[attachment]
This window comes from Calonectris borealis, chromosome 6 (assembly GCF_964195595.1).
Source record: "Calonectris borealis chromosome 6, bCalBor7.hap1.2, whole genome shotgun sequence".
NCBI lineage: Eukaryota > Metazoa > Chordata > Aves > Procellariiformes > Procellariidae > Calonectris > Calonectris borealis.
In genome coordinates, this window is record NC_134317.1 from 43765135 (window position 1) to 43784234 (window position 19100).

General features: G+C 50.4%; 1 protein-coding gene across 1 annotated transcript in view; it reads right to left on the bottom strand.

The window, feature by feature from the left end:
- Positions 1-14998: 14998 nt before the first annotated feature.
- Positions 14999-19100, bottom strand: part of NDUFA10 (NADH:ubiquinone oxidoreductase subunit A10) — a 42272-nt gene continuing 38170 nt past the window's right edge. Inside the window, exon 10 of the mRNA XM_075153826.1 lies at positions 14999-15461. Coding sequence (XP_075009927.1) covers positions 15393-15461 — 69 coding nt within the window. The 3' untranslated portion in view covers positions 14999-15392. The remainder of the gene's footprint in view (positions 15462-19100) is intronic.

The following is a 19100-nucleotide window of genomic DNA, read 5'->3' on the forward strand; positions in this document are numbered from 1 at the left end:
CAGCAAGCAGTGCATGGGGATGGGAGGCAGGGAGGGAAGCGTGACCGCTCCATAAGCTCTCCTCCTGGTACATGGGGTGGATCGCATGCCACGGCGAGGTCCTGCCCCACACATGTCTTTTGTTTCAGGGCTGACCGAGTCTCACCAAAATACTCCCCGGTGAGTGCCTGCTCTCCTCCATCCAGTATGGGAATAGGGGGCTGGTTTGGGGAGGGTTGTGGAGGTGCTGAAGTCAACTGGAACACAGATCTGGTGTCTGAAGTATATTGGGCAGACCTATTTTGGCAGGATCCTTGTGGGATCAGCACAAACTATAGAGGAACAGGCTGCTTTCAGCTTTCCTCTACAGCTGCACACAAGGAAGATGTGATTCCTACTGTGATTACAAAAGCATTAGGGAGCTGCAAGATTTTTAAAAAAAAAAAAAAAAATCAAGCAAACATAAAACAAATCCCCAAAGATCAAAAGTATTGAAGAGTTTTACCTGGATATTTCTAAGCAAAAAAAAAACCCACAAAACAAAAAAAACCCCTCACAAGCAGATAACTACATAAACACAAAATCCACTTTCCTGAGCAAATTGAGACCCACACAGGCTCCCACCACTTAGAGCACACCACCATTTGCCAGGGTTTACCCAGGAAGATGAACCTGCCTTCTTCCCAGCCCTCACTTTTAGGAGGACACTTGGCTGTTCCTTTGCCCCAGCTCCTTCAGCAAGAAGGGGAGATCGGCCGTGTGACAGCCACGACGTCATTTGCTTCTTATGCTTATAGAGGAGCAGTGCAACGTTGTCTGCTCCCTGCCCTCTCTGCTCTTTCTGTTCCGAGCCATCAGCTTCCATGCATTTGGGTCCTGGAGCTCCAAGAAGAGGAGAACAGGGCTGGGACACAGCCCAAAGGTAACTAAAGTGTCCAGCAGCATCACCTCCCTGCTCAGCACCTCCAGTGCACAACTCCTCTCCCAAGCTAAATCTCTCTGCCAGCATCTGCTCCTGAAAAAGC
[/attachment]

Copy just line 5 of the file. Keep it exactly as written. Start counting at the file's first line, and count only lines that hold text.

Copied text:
General features: G+C 50.4%; 1 protein-coding gene across 1 annotated transcript in view; it reads right to left on the bottom strand.